Superman (1978) Essay

christopher-reeve-and-margot-kidder-as-superman-and-lois-lane-in-superman-1978
Cinema de Super Part 1b; Read the review here

Our journey through cinematic super-hero-dom begins appropriately with Superman (1978). Superman the character kicked off super-hero comics and the success of Superman the movie proved that comic book films could be a viable investment, although this wasn’t acted on until a decade after the fact. Being so far removed from our other entries means that it’s distinct, but still familiar. It’s a relic of a different era, one where red curtains unfolded both in front of the screen and in it. The tradition of Cecil B. Demille stepping out to set the stage is in this case replaced with a kid reading an issue of Action Comics. Superman had the unique task of elevating comic books to a serious and convincing cinematic level – for the first time. Batman (1989) and its followers didn’t have to do this. This task rests solely on the shoulders of Superman and, by extension, director Richard Donner. The film itself isn’t just a relic, but Donner makes it about them as well. The advertising campaign for Superman boasted that “You will believe a man can fly,” and indeed Donner tries his hardest to convince you of this. He contrasts the wholesome 1940s character against the far more chaotic 1970s. He doesn’t force these two worlds into a confrontation, but rather merely acknowledges the campiness of the hero in order to make you accept him as “reality.” Seeing Superman wave to an afro-touting disco dude and stop down-to-earth crime like tube-sock-wearing bank robbers and a high-rise-scaling cat burglar is entertaining, sure, but what really sells the film as something more than just “the funny pages” is the man in the bright red, blue, and yellow suit himself: Christopher Reeve.

I grew up with the Reeve Superman movies. I used to run around in a Superman cape at my Grandma’s house, with Superman IV: Quest for Peace playing in the background for the 700th time. When the Hollywood Video down the street from us closed, the sole thing I bought from their soon-to-be-discarded stock was an old VHS of Superman. While Tim Daly is iconic and Brandon Routh looks the part, Christopher Reeve is my Superman. His grin as he swoops through the air to the sounds of John Williams score is Superman to me. That’s the character in a nutshell.

Superman-Smile

What Reeve brings to the role, and what makes it work, is ultimately the same aspects that make the film itself work. There’s this undeniable charm and instinctual genuinity that emanates from him at all times. Chuckles are elicited as he bumbles through the Daily Planet’s office, but we can see the layers of Kent’s facade. He may be over-playing the nice guy, but he genuinely wants to be one as well, which makes the constant pushback against him all the more heartbreaking. When he dons his cape a lot of the personality and humanity of Clark Kent is lost, but with a smile Reeve makes you understand that Superman isn’t supposed to be human, he’s an icon.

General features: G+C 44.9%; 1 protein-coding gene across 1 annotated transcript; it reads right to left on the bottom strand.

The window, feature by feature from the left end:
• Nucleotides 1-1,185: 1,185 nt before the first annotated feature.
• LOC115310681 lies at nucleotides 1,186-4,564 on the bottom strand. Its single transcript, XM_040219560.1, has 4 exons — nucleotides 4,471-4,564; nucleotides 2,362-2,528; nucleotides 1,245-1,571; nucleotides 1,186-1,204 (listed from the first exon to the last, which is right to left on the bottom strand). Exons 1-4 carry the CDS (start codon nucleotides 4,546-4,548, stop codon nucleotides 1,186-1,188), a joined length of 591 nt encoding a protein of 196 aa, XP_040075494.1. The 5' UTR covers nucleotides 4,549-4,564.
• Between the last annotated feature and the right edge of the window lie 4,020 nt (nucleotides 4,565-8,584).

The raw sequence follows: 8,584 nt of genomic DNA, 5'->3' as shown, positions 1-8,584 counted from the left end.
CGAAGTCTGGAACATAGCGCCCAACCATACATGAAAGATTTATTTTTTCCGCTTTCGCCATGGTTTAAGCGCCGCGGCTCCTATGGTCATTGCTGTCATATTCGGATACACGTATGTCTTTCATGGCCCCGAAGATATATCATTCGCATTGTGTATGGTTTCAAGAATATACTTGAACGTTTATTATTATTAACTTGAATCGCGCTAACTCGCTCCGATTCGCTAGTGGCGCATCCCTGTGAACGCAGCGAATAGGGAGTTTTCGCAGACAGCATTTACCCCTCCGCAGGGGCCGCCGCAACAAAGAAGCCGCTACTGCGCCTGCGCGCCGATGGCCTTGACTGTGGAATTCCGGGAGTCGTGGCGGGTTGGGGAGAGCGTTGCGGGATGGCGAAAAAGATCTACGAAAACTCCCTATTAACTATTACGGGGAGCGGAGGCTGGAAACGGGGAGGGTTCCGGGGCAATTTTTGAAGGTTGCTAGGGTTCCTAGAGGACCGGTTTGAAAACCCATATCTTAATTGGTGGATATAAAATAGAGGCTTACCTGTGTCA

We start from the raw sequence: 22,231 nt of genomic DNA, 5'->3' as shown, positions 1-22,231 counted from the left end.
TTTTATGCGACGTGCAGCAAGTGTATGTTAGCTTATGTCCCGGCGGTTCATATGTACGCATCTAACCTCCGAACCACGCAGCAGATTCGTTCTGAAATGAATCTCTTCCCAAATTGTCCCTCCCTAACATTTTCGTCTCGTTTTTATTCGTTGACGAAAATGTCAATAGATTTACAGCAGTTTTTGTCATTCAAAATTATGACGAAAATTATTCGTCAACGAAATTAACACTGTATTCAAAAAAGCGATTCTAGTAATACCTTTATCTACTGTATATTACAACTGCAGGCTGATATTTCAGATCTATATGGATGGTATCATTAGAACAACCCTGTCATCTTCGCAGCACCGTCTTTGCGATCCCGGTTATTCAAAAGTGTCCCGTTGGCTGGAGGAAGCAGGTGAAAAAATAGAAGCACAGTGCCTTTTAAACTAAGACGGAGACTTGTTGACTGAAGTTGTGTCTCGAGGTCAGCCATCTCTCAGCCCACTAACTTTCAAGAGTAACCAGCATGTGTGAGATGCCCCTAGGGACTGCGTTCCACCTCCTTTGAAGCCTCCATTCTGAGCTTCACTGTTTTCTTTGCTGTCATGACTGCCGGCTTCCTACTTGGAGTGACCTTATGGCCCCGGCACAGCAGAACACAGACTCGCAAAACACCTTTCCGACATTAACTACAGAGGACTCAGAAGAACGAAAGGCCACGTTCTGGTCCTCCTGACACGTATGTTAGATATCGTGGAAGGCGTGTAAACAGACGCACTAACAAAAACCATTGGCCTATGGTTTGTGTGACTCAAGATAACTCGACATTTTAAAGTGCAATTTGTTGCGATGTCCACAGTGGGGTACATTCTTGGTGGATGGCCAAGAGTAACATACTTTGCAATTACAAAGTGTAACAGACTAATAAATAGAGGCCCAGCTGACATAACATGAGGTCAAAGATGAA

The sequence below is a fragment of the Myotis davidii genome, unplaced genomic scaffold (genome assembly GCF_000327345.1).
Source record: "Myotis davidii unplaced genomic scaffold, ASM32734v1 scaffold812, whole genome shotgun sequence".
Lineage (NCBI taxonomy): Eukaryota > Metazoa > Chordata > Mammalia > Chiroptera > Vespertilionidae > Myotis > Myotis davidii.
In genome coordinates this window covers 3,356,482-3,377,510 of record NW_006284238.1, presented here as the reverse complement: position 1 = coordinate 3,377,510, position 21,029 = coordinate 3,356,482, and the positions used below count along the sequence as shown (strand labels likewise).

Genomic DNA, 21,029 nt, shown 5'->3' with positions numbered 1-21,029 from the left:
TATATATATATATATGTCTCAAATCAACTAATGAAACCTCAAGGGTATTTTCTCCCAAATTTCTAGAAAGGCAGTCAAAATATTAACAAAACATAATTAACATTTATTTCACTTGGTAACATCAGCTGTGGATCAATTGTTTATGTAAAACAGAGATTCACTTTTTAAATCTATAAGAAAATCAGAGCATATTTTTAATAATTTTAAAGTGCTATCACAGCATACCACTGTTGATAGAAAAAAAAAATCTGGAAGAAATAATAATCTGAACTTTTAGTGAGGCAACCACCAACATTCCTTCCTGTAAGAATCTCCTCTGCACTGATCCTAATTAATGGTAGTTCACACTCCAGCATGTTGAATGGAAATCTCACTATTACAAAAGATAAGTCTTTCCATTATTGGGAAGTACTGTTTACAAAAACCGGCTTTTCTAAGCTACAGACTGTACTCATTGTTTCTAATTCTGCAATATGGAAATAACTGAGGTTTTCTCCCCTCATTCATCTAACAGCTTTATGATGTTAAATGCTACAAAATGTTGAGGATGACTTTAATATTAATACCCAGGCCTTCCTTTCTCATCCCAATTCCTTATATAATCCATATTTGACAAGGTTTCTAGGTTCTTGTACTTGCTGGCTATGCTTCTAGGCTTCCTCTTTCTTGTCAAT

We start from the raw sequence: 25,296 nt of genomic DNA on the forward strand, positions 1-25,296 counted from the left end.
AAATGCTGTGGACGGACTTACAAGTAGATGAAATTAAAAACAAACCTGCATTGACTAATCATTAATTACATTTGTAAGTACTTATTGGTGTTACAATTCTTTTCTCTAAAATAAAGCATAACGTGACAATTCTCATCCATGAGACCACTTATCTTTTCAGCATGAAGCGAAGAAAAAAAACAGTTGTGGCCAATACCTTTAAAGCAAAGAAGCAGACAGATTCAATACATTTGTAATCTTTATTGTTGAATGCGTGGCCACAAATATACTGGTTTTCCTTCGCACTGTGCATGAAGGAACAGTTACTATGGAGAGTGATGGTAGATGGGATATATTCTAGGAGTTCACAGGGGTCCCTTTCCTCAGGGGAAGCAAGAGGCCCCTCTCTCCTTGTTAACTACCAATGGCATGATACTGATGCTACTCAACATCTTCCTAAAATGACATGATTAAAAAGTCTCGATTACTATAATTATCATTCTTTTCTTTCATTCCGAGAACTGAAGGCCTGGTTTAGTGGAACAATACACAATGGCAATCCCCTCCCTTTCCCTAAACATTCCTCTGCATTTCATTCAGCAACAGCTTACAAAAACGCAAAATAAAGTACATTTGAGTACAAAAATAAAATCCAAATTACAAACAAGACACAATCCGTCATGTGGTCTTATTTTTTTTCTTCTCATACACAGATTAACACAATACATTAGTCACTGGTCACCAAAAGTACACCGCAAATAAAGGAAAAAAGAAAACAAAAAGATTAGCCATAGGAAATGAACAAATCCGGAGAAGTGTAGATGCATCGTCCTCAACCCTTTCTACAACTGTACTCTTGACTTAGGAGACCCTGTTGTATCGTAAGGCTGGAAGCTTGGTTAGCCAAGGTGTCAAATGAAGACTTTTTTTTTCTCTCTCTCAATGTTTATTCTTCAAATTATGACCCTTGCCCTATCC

The film reflects these qualities as well, with Donner pouring charisma and honesty into each part of the film. Donner knows it’s campy material, but instead of playing up that camp like the 60s Batman series, he presents it to you straight, merely asking you to play along. The film deserves this investment, and Donner tries his hardest to reward you. The beginning section on Krypton could have been played off as cheesy sci-fi, thrown in for five minutes before moving on to “the good stuff.” However, Donner holds you in this world, subtly implying its politics, technology, and society. It’s taken seriously, and this validity is also given to the very situation that Jor-El and Lara are in: sending their son to another world to avoid his death. The two bounce points off each other: Jor-El insisting that at least he will survive, Lara lamenting his inevitable loneliness. This somber moment is powerful and gives their death, along with the planet’s destruction, the weight it deserves.

superman-the-movie-1978-kal-el-laboratory-krypton

It’s easy for writers to get carried away with how alien Superman is, but at the core of his origin is an anchor of humanity: his childhood in Smallville. The rather light-hearted and seemingly pointless scenes of Clark’s daily life weigh heavily on the rest of the film for they are our reminder that Clark Kent is Superman, not the other way around. The alien world of endless ice and snow is a far cry from Kansas, but the endless fields of crops serve the same purpose. It isolates Clark, protects him, and makes his relationships with his family and friends all the more important. These relationships are tested and ultimately shattered when Jonathan Kent dies, but not before passing on some wisdom that alludes to just how great a father he was. In grief we transition from the isolation of Smallville to the literal isolation of the Fortress of Solitude. Here Clark goes through that essential transition to adulthood, with both Jonathan and Jor-El as his guiding voices.

superman1